The Effects of Immigration on the Economy: Lessons from the 1920s Border Closure
In the 1920s, the United States substantially reduced immigrant entry by imposing country-specific quotas. We compare local labor markets with more or less exposure to the national quotas due to differences in initial immigrant settlement. A puzzle emerges: the earnings of existing US-born workers declined after the border closure, despite the loss of immigrant labor supply. We find that more skilled US-born workers – along with unrestricted immigrants from Mexico and Canada – moved into affected urban areas, completely replacing European immigrants. By contrast, the loss of immigrant workers encouraged farmers to shift toward capital-intensive agriculture and discouraged entry from unrestricted workers.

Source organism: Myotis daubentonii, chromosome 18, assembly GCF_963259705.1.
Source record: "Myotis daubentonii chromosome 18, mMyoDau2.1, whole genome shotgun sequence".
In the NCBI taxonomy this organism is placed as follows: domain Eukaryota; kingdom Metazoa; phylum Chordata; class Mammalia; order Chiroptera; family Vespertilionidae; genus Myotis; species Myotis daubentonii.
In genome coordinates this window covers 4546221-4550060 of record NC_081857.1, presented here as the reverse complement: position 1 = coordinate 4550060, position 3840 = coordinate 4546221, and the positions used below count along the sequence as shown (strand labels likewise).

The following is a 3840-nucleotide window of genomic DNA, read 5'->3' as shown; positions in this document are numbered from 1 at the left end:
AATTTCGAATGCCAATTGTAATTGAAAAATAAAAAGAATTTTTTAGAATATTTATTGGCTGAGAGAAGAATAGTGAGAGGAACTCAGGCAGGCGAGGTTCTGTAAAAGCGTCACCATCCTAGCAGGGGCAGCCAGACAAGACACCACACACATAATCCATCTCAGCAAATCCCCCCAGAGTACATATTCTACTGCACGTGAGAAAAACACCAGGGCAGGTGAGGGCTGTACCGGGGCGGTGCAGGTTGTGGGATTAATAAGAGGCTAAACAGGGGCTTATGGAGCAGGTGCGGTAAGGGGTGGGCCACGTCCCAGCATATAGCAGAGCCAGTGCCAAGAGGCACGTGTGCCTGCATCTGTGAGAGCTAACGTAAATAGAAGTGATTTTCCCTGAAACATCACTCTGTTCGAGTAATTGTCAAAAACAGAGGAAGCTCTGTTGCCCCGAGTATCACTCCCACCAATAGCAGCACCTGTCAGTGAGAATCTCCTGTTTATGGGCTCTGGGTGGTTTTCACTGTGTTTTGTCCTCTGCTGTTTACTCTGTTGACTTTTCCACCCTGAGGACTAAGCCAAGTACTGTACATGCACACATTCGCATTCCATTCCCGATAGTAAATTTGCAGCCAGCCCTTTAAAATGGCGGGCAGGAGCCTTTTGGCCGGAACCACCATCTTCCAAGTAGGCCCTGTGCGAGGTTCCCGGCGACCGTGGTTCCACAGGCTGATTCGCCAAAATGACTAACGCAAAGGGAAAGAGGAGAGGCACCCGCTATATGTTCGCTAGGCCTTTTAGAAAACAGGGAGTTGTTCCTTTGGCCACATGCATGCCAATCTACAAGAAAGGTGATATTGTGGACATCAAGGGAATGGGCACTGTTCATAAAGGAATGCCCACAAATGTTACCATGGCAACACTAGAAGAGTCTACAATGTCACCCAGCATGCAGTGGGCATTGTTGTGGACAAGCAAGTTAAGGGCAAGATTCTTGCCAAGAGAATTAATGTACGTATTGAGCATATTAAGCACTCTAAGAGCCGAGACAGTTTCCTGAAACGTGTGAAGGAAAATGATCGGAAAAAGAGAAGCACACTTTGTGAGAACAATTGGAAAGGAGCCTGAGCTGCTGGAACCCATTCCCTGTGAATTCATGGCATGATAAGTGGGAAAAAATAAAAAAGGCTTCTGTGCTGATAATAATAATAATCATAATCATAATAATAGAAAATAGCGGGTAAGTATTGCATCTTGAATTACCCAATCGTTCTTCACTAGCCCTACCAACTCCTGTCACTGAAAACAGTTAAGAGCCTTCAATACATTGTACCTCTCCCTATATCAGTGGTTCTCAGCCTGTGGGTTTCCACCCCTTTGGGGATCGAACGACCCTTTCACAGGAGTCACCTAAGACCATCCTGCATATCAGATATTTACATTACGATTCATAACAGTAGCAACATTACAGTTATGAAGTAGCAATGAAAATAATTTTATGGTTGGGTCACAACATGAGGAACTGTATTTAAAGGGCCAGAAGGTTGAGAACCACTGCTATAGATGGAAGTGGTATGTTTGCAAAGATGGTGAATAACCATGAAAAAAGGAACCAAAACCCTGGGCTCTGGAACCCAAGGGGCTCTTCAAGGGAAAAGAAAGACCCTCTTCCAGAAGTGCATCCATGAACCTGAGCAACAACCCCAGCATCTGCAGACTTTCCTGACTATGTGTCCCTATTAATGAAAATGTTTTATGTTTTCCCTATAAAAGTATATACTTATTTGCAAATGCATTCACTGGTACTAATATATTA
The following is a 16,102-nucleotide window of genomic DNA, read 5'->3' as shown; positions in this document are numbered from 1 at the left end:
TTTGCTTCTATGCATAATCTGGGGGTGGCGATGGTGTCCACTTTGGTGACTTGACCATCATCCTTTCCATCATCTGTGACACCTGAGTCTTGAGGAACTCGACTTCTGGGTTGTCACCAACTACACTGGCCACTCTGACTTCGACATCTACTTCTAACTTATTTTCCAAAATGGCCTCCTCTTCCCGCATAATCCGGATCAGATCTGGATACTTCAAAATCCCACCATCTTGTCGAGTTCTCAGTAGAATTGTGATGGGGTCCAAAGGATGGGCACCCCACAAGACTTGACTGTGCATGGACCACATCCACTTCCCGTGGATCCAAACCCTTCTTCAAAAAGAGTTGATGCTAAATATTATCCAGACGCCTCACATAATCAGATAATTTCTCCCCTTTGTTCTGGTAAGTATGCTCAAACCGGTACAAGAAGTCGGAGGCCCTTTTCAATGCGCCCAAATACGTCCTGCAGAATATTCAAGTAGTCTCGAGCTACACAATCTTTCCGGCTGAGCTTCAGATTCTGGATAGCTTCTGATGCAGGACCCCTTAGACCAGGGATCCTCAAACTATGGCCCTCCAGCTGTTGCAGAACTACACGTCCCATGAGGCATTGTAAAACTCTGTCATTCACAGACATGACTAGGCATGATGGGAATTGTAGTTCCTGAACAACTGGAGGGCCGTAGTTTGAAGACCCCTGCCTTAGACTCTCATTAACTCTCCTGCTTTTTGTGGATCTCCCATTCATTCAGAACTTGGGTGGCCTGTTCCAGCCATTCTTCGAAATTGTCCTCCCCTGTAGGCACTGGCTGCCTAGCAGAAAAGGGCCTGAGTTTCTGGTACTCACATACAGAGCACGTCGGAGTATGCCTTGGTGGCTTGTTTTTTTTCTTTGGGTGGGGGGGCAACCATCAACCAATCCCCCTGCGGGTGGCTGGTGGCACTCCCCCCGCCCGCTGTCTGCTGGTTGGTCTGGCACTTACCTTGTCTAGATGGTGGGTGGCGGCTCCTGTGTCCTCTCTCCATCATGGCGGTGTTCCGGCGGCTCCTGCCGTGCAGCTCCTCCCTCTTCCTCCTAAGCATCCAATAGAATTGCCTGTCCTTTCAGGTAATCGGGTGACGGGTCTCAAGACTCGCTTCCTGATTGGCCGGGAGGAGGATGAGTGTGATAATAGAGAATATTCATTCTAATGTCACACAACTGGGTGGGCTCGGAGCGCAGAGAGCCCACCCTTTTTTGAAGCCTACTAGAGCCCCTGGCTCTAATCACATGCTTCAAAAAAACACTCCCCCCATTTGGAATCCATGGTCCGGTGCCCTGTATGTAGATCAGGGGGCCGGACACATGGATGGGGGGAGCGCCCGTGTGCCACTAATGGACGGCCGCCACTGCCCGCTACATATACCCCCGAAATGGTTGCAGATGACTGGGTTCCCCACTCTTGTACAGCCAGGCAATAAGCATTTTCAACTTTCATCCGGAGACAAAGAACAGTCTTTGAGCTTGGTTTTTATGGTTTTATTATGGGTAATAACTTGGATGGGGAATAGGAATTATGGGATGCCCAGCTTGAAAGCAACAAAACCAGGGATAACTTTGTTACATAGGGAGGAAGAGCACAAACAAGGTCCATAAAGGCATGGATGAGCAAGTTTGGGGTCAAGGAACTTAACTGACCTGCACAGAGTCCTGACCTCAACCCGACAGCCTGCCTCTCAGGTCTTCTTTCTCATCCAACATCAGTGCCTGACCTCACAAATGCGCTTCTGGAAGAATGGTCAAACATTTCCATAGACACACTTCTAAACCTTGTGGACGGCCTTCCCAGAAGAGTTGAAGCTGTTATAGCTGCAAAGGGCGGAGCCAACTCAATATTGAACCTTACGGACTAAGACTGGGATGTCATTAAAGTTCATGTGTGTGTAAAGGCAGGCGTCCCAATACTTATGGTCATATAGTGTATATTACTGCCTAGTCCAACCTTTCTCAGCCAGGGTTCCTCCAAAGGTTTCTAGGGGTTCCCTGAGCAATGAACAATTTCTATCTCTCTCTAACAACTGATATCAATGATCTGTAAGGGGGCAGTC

You may purchase this paper on-line in .pdf format from SSRN.com ($5) for electronic delivery.
Document Object Identifier (DOI): 10.3386/w26536